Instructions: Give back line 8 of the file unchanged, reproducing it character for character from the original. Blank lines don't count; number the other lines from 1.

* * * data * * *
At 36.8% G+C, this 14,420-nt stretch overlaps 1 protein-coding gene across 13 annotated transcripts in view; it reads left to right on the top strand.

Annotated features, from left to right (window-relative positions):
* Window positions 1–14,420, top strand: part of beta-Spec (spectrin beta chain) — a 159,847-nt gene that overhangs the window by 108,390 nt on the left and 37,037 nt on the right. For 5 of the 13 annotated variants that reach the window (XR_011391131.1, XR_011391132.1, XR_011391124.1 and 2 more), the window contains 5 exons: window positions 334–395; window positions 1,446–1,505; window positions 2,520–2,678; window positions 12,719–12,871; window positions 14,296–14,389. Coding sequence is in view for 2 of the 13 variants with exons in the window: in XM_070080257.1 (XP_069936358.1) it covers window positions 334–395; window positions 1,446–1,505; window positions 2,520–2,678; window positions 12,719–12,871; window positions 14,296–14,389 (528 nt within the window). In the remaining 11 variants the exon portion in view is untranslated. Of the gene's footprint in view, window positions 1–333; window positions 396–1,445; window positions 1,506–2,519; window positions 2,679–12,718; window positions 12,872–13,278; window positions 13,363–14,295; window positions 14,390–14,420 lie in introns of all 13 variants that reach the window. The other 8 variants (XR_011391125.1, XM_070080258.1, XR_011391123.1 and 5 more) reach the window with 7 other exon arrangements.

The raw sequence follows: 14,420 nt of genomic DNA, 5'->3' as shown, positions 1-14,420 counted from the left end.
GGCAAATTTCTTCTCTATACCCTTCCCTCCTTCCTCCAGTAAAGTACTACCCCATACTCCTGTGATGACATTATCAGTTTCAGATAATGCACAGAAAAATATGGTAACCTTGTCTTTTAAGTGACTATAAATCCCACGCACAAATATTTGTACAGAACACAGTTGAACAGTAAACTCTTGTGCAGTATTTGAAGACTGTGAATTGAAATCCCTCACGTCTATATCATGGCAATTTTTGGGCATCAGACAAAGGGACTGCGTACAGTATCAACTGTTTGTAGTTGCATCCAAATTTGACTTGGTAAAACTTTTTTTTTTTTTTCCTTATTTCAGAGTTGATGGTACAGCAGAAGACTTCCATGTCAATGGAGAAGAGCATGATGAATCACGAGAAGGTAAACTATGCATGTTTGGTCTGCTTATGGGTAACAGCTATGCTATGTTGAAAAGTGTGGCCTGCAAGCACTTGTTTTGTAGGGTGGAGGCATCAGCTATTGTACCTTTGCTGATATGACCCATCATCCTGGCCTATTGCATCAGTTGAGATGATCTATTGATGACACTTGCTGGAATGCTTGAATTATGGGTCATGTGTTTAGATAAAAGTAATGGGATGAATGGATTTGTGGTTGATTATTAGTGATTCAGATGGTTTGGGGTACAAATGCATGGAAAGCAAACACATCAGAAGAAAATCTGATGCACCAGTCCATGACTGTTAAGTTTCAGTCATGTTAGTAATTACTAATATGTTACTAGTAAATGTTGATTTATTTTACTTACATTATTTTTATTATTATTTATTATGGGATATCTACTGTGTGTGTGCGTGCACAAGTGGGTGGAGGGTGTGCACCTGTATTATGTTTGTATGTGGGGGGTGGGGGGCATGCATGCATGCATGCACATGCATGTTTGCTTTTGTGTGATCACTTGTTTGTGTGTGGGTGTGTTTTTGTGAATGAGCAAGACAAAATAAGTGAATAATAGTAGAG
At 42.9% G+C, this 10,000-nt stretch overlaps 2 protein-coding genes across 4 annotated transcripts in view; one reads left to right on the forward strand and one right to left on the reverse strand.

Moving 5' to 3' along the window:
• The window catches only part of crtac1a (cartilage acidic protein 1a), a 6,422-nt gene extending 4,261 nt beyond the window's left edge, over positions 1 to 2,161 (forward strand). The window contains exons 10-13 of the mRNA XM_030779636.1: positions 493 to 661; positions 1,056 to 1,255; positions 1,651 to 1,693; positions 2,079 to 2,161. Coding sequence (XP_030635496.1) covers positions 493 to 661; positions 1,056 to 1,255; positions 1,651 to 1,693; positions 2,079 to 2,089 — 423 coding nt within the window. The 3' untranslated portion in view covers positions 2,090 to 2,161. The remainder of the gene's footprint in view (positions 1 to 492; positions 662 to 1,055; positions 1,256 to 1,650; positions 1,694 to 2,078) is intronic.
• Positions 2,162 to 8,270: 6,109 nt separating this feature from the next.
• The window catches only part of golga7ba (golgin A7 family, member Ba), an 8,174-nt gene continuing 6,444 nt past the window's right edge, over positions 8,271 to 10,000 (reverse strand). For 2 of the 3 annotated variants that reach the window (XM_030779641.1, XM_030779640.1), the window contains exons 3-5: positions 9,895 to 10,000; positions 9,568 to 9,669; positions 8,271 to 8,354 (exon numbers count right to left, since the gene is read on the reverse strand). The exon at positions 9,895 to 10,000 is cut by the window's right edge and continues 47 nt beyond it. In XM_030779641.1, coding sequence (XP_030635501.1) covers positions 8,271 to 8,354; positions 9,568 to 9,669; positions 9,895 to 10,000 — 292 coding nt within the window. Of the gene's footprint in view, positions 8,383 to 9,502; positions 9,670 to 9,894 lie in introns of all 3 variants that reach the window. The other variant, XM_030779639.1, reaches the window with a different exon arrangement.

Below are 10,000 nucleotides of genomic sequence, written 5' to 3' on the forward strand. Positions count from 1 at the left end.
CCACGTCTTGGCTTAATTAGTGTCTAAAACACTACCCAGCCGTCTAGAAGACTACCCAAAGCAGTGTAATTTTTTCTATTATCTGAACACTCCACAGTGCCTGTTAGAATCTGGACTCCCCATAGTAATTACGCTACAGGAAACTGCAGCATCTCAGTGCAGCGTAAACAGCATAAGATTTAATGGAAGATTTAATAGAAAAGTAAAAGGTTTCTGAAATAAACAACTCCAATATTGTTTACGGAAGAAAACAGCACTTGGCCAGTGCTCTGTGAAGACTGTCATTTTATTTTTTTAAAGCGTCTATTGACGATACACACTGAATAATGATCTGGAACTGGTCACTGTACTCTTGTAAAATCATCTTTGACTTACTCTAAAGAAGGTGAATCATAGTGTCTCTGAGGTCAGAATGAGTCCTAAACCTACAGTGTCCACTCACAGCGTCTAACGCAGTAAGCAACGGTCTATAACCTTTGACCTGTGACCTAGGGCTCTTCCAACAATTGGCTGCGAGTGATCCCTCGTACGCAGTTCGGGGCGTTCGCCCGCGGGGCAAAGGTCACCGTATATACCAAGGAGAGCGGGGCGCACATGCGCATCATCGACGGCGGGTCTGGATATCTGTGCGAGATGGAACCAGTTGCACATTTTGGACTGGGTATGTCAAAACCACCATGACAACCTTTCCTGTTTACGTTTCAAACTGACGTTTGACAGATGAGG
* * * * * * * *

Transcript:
• The window catches only part of crtac1a (cartilage acidic protein 1a), a 6,422-nt gene extending 4,261 nt beyond the window's left edge, over positions 1 to 2,161 (forward strand). The window contains exons 10-13 of the mRNA XM_030779636.1: positions 493 to 661; positions 1,056 to 1,255; positions 1,651 to 1,693; positions 2,079 to 2,161. Coding sequence (XP_030635496.1) covers positions 493 to 661; positions 1,056 to 1,255; positions 1,651 to 1,693; positions 2,079 to 2,089 — 423 coding nt within the window. The 3' untranslated portion in view covers positions 2,090 to 2,161. The remainder of the gene's footprint in view (positions 1 to 492; positions 662 to 1,055; positions 1,256 to 1,650; positions 1,694 to 2,078) is intronic.